Hannah Arendt (pictured) blamed Plato for setting politics and philosophy in opposition. For although Plato advocated a "Philosopher King", this meant solely that the person in charge would have sufficient respect for philosophy to ensure that the philosophers could be left undisturbed in their deliberations. Plato did not, Arendt claims, envision philosophy as an active force in the common world of people and it was her belief that this was a deadly "blow dealt by philosophy to politics, the conviction that political activity is a necessary evil..."
She was troubled by the "inherent degradation" of the political realm, but even more so by "the radical separation" of the political realm, where people live and act together, from the concerns of people living in "singularity and solitude". This probably played into her decision to reject the title of philosopher for herself (despite it now being de rigeur to call her a philosopher), on the grounds that philosophy was concerned with "man in the singular".
She writes, in The Promise of Politics, a book edited by Jerome Kohn from her notes:
What matters is the unbridgeable abyss that opened and has never been closed, not between the so-called individual and the so-called community (which is a late and phony way of stating an authentic and ancient problem), but between being in solitude and living together... Neither the radical separation between politics and contemplation, between living together and living in solitude as two distinct modes of life, nor their hierarchical structure, was ever doubted after Plato had established both.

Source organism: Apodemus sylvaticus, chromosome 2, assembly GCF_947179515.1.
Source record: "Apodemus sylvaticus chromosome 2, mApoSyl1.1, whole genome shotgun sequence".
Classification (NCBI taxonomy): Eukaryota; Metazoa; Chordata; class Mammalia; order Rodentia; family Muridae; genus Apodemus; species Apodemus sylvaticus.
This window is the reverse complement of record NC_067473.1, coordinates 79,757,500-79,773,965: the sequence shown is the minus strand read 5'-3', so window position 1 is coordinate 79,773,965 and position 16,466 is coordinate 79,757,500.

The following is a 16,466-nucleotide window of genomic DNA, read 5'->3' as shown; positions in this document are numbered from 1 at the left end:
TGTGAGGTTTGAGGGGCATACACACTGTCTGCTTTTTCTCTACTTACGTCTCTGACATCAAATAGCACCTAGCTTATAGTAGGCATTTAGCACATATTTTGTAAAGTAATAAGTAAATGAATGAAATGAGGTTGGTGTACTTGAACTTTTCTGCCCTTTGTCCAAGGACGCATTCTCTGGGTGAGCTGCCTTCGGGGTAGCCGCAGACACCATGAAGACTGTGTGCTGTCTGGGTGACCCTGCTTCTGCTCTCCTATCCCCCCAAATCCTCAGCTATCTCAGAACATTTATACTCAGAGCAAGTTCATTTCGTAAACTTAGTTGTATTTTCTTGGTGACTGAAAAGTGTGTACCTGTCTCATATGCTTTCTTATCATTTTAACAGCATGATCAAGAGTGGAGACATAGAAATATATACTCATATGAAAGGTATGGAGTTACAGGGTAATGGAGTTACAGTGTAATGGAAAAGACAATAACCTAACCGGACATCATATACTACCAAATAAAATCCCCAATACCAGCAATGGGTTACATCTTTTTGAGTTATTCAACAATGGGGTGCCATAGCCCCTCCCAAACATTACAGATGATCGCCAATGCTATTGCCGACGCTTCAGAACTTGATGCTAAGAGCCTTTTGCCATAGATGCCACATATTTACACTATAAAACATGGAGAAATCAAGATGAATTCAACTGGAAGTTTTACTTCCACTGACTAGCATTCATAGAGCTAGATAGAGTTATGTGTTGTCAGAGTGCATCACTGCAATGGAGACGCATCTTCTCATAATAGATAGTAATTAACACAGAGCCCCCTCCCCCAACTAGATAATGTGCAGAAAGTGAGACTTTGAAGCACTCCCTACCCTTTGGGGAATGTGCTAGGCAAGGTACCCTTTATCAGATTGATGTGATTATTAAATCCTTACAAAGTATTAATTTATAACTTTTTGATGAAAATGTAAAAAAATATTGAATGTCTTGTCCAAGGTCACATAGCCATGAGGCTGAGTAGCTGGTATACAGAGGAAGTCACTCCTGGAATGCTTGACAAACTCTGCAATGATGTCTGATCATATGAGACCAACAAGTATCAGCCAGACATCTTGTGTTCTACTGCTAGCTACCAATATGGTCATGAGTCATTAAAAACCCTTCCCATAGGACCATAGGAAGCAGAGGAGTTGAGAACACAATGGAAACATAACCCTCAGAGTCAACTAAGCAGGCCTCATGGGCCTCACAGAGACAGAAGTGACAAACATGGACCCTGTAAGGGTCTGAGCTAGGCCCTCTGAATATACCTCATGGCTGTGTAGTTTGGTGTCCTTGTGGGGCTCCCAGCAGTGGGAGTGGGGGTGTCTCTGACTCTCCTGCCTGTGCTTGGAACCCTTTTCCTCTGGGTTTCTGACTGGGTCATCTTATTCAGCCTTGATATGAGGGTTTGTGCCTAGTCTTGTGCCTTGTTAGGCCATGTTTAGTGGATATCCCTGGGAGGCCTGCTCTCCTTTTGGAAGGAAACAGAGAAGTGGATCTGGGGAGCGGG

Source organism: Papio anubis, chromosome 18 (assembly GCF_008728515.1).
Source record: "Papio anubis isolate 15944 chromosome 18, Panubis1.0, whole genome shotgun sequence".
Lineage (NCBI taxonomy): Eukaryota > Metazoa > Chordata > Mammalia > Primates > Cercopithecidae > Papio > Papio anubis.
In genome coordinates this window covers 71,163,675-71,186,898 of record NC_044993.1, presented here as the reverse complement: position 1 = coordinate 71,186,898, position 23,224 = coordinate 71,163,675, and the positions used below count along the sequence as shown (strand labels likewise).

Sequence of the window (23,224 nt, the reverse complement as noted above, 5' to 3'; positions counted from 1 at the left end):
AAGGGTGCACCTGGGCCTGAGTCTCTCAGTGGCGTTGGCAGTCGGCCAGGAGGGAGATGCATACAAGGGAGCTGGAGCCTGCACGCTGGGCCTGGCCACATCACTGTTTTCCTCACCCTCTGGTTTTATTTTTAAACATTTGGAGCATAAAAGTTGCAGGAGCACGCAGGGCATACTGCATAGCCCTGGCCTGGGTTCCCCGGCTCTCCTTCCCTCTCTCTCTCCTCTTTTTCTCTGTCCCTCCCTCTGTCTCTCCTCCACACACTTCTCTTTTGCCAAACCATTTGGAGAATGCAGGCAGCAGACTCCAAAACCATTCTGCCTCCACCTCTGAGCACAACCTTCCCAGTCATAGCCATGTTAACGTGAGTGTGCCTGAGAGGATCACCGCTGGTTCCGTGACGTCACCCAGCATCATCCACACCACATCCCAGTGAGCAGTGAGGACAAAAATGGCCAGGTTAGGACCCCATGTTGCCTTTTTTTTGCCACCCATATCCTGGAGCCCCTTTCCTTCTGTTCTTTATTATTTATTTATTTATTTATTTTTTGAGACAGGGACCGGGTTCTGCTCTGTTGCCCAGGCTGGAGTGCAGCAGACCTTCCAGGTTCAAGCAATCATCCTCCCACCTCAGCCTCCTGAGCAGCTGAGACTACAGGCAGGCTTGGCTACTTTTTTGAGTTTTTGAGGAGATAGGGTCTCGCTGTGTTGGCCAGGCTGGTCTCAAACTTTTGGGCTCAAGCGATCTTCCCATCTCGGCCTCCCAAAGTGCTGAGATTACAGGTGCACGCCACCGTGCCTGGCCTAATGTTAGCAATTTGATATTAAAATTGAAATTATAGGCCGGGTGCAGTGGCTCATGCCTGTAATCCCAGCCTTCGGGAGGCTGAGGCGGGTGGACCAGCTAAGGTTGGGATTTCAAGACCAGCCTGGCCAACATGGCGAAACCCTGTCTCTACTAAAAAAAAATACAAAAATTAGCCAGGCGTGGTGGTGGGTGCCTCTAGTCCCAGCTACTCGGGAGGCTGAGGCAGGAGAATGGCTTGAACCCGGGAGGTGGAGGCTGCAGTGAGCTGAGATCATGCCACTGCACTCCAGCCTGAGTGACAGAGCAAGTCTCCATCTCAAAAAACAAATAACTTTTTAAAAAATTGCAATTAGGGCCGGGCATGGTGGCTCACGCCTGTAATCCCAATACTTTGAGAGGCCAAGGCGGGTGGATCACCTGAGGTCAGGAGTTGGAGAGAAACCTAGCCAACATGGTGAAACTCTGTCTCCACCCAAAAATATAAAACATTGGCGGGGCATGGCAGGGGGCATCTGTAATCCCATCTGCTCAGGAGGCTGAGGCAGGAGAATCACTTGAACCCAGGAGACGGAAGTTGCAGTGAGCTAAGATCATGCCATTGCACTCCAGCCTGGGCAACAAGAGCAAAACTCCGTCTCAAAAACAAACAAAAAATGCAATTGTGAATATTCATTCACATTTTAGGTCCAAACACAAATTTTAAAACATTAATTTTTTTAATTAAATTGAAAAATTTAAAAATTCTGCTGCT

I find it particularly interesting that Arendt rejects the modern view of individual versus community as "phony" - since this is often how the liberal versus conservative political divide is couched. But Arendt saw this as a gloss over the division between solitude and living together. By focussing solely upon the self, the liberal mantra of individualism perhaps supports the right to live in solitude too fervently, and in so doing effectively deprecates working together politically. But the conservative focus on the family and duty towards community may equally undermine our capacity to work together by restricting in rigid ways just who constitutes a part of any acknowledged community.
Too many of us have managed to inherit this disdain for politics that Arendt claims was handed down from Plato. The failure of modern philosophy to connect successfully with politics and reanimate political discussion (by which I do not mean the debates of politicians) may lie precisely with its liberal bias - it's commitment to the rights of the self and thus of solitude, and the denial of duties to those around us. Frankly, too many people - both liberal and conservative - are preoccupied by attempts to dictate how people in other communities must live. Against such a background, it is small wonder that local communities have become so gravely stunted in so many places - we would rather force our beliefs upon the world at large than have to talk to our neighbours.